Anchors away: Treasure Valley golfers discuss impending anchored putting ban

Local competitive golfers must scramble to learn new putting method once anchoring is banned in '16.

ccripe@idahostatesman.comJune 13, 2013 

Nampa golfer Eric Peterson, one of the state's better amateurs, struggled to make 3-foot putts five years ago.

Like many golfers around the country, he sought salvation from an anchored putting stroke.

And it worked.

Two and a half years from now, he'll have to ditch the anchored stroke — banned by the USGA and R&A, the keepers of golf's rulebook, beginning Jan. 1, 2016. He can only hope the dreaded yips do not return.

"If I'm not able to adjust and get back to making those (short putts) consistently, I do see myself at the very least playing quite a bit less and probably not playing any tournament golf," said Petersen, who represented Idaho in the recent PNGA Cup. "I'd just play the occasional round with my kids or with my friends."

The controversial rule change was proposed in November and finalized in May despite criticism from the PGA of America, which worries it will harm the game's popularity, and the PGA Tour, which has not indicated whether it will implement the ban.

Anchored putting - pinning the top of the putter grip against the belly, sternum or chin to limit movement in the stroke - has been part of the game for decades. It has become much more common recently, though, and four of the past six major championships have been won with the anchored style.

Boise State men's golf coach Kevin Burton, who was an early adopter of anchoring during his tour career, estimates 20 percent of college golfers putt that way.

"They're going to have to relearn how to putt," he said.

Burton has anchored for about 12 years, dating to his last full season on tour - the 2001 Tour. He rotates between a belly putter, a sternum putter and occasionally a traditional putter.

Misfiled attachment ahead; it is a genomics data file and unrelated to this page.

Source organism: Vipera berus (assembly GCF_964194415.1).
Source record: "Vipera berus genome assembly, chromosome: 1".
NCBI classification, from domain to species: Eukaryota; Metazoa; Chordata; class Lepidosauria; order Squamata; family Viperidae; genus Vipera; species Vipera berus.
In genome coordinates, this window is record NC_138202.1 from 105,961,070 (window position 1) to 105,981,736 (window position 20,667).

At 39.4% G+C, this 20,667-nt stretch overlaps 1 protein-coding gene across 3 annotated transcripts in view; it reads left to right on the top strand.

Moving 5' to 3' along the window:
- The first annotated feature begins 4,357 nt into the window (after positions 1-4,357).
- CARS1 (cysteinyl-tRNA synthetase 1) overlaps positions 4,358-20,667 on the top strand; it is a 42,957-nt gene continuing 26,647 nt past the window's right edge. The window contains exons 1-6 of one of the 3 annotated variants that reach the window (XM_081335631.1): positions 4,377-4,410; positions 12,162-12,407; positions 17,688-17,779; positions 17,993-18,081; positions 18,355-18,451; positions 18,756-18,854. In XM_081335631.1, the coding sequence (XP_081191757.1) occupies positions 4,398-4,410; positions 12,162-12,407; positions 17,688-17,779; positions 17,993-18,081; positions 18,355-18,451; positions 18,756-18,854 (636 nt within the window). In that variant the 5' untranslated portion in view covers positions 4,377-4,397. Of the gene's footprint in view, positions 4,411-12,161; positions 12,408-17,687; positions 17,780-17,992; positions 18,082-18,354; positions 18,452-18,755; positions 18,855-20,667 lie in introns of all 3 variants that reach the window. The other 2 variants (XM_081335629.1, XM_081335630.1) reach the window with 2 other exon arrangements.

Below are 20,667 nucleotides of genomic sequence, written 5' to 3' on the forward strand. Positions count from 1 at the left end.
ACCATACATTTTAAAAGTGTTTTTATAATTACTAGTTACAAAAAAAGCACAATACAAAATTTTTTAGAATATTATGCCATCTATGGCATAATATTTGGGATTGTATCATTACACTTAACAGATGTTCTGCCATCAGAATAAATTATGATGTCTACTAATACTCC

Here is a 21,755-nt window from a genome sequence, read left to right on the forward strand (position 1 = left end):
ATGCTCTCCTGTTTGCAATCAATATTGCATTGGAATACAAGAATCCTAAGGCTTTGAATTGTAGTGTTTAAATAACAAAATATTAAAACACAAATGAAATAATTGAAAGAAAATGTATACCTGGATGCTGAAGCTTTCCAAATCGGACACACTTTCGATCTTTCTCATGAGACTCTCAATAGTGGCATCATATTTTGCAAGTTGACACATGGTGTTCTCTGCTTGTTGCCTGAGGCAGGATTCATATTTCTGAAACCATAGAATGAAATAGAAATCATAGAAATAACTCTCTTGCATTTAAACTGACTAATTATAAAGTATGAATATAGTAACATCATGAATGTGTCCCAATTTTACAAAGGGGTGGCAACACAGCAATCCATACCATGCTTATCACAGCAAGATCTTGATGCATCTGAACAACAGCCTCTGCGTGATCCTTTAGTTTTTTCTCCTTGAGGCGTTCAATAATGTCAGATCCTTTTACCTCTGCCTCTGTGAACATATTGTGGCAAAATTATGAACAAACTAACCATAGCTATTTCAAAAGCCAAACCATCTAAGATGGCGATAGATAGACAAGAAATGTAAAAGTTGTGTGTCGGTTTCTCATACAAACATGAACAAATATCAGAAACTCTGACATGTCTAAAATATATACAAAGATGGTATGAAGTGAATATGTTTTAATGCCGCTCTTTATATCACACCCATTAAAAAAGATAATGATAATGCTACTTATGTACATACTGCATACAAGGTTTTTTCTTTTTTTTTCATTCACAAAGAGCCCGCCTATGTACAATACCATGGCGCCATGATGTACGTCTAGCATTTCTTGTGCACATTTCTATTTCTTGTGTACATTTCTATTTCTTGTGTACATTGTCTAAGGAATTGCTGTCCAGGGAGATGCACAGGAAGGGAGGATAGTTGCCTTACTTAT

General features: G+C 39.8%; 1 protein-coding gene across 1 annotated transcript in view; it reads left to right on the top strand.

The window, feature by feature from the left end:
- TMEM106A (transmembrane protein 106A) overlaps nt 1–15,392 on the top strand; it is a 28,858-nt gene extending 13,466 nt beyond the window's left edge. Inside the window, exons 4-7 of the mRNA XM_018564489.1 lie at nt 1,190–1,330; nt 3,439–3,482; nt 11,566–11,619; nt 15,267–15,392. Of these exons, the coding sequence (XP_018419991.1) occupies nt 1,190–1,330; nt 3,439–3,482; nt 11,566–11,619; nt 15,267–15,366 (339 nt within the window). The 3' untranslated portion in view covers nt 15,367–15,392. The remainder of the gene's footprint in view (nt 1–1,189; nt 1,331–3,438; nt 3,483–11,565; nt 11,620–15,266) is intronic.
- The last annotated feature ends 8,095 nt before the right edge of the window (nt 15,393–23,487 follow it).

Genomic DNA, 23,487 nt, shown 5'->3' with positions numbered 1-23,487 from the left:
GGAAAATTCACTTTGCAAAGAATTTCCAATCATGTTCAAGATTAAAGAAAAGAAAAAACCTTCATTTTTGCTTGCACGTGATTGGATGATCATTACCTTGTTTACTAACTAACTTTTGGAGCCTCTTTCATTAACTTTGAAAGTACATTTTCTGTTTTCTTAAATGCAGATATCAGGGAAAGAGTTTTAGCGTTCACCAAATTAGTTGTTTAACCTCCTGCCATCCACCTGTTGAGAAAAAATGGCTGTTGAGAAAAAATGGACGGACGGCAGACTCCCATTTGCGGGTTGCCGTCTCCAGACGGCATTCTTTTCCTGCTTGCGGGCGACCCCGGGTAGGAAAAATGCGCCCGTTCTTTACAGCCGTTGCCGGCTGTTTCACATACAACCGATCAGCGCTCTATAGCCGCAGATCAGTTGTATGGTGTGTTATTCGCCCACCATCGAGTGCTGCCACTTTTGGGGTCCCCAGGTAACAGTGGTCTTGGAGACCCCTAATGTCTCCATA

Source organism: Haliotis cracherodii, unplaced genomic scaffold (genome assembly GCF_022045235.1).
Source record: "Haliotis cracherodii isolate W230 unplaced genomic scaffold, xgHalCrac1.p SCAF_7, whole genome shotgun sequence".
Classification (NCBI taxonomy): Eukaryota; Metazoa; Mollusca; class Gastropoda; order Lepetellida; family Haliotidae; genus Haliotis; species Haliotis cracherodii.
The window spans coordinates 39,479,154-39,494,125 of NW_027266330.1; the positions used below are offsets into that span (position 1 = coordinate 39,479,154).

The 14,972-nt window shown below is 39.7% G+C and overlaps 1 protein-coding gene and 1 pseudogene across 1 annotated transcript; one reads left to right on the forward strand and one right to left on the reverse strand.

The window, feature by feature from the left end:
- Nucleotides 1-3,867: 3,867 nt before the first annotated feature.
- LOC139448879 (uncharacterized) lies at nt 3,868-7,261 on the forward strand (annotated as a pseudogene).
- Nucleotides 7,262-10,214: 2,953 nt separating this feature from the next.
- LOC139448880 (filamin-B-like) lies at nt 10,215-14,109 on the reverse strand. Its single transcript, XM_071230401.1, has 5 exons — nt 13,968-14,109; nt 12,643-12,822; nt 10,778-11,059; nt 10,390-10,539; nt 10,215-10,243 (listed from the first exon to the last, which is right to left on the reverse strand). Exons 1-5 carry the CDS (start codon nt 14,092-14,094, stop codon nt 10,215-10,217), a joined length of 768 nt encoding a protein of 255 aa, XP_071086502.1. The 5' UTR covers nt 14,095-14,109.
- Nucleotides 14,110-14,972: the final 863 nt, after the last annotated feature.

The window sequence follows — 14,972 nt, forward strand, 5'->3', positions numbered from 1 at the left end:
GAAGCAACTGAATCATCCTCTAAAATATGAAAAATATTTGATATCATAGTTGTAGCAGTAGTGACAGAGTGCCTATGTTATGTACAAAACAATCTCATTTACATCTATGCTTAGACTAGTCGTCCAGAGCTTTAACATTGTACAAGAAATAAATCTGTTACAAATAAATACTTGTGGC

"If something goes cold, I switch," he said.

He plans to use the anchored style as long as he can but thinks there's an advantage to the stroke.

"I actually kind of agree with what (Tiger Woods') quote is, that the putting stroke should be more of a swing of the club," Burton said. "Now by anchoring, you're changing the whole dynamics of how you're swinging to hit a golf ball. If it goes through and would be banned (on tour), I'd completely understand."

The delayed implementation of the ban could create additional problems for the golfers facing a switch back to traditional putters. Josh Gliege of Eagle High played with a belly putter during the 2012 season, when talk of a ban intensified.

He won the Idaho Golf Association junior championship, yet decided to return to traditional putting this season.

"I was tired of being called a cheater for using it once they came out and said they were going to outlaw them and decided I better switch before I get too comfortable with it," said Gliege, a 15-year-old who just completed his freshman season at Eagle High.

Gliege tried the belly putter because of the buzz about the success others experienced.

But he says the long putters and short putters require the same level of skill and work ethic.

"I don't think it was the club that was helping me at all," he said. "Whatever you're using, it's just practice. … It took a lot of hours."

Longtime Idaho club pro Stoney Brown, who works at The Valley Club in Hailey, agrees with Gliege. He figures there are better legal ways to putt than the long putter.

And Brown knows about experimentation - he has used long putters, without anchoring, since the mid-1980s. He has putted side saddle, too.

"It takes a lot of practice to be good with an anchored putter or a long putter or a belly putter," Brown said. "That's why most guys don't do it - because it's not as good of a method.

"Here's my opinion: (The rulesmakers) don't like the way it looks."

Anchoring likely will be in the spotlight until the ban takes effect. The first major since the ban was finalized is this week's U.S. Open - run by the same organization that instituted the change in America (the USGA) and with a defending champion (Webb Simpson) who anchors.

Count Peterson among those who plan to anchor until they can't - extending this controversy for another 31 months.

He took a short putter with him on a trip to St. George, Utah, last winter and didn't even finish a round before grabbing his long putter.

"It's how I enjoy the game more," he said.

Chadd Cripe: 377-6398; Twitter: @IDS_BroncoBeat

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